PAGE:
Tuesday, June 30, 2009

Lavender Oil: Lure Of A Lusty Life

Using of essential oils in aromatherapy is inevitable. Various essential oils contribute their significance in aromatherapy. One among such oils is lavender oil.

Lavender oil is extracted from lavender tree that is also known as Lavendula officinalis. During the extraction of this oil, a delicate process is followed, where generally water or steam is used. The oil, distilled from lavender tree contains the pure scent of the tree itself. Lavender oil looks clear with a bit touch of yellow. This oil is not so oily. Hence, in aromatherapy, this oil is considered as one among the thinnest essential oils.

The odor of lavender oil is medium and considered as one of most relaxing smell. Normally, this aroma is neither so strong nor so light; instead the smell is sweet. In aromatherapy, while diluting lavender oil, mainly sweet almond oil, apricot kernel oil or grape seed oil is used as carrier oils.

Lavender oil in aromatherapy is used for treating various diseases. Massaging with mingled lavender oil can bring the effect of relaxation and calmness. In aromatherapy, many skin problems, like, acne, allergies, oily skin, scar skin, stretch marks etc can be treated with lavender oil. Hot bath with a few drops of the oil will assure you about relieving anxiety, whereas, a cool bath with this oil will bring a feeling of refresh. Lavender oil can act as facial and skin oil superlatively for healing various skin problems.

Massaging with this oil works effectively in case of headache, on the other hand, in healing of hypertension, sunburn pain, insects’ or mosquitoes’ bite, bruises, minor-burn, blisters, athlete’s foot, reduce labor pain, lavender oil works well indeed.

Lavender oil can be kept in First Aid box. With this oil, minor injuries, like burns, cut etc can be healed. Many a time, lavender oil is used in treatment of various nervous problems, such as, insomnia, migraine, nervous tension, stress, PMS, restlessness etc. In such cases, in aromatherapy, patients are recommended simply to inhale the fragrance that effects on the central nervous system positively. Respiratory problems like, asthma, bronchitis, halitosis, throat infection, whooping cough can be solved with lavender oil as well.

But always keep in your mind to dilute it with some carrier oil before using and also make sure that there is no allergic reaction on the skin. At the same time, it is also recommended to be careful during the purchase of lavender oil.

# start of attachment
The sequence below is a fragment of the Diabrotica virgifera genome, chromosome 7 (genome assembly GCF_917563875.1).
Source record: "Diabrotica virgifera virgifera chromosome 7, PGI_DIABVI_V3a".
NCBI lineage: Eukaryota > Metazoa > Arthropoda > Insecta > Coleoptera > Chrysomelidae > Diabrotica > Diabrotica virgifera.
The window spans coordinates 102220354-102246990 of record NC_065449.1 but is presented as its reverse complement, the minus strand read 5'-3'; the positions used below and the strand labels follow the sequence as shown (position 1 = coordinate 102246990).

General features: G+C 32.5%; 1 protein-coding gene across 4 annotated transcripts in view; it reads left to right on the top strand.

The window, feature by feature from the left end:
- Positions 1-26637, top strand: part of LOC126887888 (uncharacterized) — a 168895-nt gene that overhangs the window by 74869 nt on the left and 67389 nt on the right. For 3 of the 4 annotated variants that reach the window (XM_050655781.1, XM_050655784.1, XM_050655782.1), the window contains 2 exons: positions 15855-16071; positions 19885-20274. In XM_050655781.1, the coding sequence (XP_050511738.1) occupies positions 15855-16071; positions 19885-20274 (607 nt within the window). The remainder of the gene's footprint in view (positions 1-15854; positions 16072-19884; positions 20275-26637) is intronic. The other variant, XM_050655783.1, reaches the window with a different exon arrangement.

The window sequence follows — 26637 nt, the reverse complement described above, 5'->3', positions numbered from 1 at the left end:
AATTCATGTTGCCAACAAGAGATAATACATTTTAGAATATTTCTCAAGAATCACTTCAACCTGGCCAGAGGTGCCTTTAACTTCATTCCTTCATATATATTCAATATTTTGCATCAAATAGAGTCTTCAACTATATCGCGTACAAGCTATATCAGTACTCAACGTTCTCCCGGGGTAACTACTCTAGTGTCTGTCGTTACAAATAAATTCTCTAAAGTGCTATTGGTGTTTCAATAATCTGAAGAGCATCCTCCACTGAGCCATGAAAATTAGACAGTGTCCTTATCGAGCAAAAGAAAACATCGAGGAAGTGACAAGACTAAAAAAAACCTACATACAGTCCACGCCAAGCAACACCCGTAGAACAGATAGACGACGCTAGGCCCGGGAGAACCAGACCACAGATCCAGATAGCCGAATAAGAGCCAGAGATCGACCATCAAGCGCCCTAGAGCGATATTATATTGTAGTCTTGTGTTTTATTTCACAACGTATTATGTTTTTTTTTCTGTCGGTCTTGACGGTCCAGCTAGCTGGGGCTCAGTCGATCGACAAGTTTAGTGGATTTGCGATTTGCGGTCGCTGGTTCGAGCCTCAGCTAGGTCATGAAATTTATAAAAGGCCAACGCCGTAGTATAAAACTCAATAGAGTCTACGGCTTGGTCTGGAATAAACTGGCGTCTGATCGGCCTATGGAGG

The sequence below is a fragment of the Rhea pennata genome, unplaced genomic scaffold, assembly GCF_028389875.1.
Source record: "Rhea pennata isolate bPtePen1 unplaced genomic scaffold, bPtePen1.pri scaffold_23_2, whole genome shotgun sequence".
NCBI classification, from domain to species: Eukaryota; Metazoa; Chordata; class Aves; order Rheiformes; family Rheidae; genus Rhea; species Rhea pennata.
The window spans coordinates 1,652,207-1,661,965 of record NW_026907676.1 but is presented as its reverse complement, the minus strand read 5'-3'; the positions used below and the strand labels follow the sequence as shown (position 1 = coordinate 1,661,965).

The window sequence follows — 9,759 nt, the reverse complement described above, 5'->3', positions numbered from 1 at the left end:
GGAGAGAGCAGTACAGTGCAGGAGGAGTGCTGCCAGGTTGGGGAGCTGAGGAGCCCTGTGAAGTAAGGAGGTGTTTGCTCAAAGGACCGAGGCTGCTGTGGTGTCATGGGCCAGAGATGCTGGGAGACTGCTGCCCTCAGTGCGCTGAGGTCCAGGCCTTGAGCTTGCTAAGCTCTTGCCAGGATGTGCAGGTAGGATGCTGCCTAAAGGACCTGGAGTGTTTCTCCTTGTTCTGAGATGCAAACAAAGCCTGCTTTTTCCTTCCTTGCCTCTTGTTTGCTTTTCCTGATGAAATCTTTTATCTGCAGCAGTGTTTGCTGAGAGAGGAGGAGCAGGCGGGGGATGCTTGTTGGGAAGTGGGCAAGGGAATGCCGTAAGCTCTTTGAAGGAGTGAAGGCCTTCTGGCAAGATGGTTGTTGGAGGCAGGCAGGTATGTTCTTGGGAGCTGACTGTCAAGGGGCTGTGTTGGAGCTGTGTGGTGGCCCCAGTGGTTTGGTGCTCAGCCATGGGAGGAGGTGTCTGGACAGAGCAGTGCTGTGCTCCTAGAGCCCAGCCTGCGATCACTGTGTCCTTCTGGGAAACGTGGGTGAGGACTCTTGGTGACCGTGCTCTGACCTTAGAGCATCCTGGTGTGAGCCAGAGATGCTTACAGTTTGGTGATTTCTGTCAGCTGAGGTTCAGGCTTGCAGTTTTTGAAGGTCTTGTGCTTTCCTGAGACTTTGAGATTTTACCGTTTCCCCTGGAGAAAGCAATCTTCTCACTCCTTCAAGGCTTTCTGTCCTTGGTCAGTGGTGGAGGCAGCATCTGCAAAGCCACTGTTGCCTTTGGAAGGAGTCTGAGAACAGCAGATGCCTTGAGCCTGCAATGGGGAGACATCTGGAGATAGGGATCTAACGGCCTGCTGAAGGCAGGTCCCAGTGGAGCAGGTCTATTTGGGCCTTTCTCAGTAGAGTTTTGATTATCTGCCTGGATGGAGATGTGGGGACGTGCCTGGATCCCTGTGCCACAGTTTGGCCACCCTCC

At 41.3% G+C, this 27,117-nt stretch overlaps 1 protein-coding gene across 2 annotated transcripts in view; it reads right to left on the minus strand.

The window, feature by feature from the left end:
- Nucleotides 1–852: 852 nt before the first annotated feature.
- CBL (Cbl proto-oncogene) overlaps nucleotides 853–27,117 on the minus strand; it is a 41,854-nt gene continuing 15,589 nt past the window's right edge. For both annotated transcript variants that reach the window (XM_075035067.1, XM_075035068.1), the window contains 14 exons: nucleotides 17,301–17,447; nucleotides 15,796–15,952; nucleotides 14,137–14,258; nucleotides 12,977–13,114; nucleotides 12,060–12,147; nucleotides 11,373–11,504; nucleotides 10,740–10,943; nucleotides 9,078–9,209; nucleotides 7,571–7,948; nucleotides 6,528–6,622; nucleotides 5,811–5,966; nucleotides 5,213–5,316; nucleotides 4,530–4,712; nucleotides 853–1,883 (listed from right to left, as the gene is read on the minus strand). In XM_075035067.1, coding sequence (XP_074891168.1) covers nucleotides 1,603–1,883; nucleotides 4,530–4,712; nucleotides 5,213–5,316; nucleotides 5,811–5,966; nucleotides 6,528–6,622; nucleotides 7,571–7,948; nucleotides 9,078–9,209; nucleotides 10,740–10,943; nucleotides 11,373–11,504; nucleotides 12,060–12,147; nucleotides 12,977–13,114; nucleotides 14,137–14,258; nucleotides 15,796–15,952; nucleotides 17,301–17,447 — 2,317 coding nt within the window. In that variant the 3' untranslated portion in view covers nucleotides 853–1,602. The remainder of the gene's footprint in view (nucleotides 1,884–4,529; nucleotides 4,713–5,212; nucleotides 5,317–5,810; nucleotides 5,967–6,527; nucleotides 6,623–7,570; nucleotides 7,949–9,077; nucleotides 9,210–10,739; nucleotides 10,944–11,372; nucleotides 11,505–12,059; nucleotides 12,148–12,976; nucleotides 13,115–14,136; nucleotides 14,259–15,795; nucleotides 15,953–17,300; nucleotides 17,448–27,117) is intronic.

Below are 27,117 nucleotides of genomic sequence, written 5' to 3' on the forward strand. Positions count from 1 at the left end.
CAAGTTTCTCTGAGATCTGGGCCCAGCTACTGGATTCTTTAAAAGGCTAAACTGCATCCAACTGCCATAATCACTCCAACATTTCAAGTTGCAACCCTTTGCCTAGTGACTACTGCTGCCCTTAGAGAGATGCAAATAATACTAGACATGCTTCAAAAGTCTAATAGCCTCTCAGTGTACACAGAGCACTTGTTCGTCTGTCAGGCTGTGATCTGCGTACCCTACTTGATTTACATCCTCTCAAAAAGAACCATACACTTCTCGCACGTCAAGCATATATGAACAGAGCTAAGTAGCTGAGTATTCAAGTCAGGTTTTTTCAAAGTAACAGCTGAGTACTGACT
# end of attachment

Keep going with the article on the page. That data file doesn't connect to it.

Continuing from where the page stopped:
Do you want to keep yourself healthy and being well? Usage of lavender oil will be the right option for you. With enormous advantages, this oil has become an important component of aromatherapy.

Wednesday, June 24, 2009

Essential Lavender Oil: What Are Its Benefits?

Many people are now finding the use of essential lavender oil whilst at work, helps them to handle the stress of the workplace as well as helping them to relax under pressure and also making them focus better on the tasks at hand.

In studies undertaken it was found that participants relaxed considerably better when using lavender aromatherapy and were able to focus better on problems which needed solving. However, although they seemed to be slower in carry out a math’s calculation, there were fewer errors in the answers provided.

By placing a sprig of lavender or a bowl of potpourri on even a few drops of essential lavender oil when placed near a heat source will help the person to relax, become focused and thus more productive at their job. So if you should happen to work in a hectic office environment then either a lavender body mist or a small vial of lavender essential oil that you are able to keep close by may just help you.

Although lavender is not a cure or even an effective treatment for depression, it has been discovered that pain, poor sleep, anxiety and often chronic pain which are often associated with depression can be relieved by the use of this plant. As lavender helps to bring on a natural relaxed state it helps people to cope better with the aggravations that life often throws at us. In a study it was shown that in a normal healthy person the aroma of the lavender oil often has the ability to gently elevate their moods.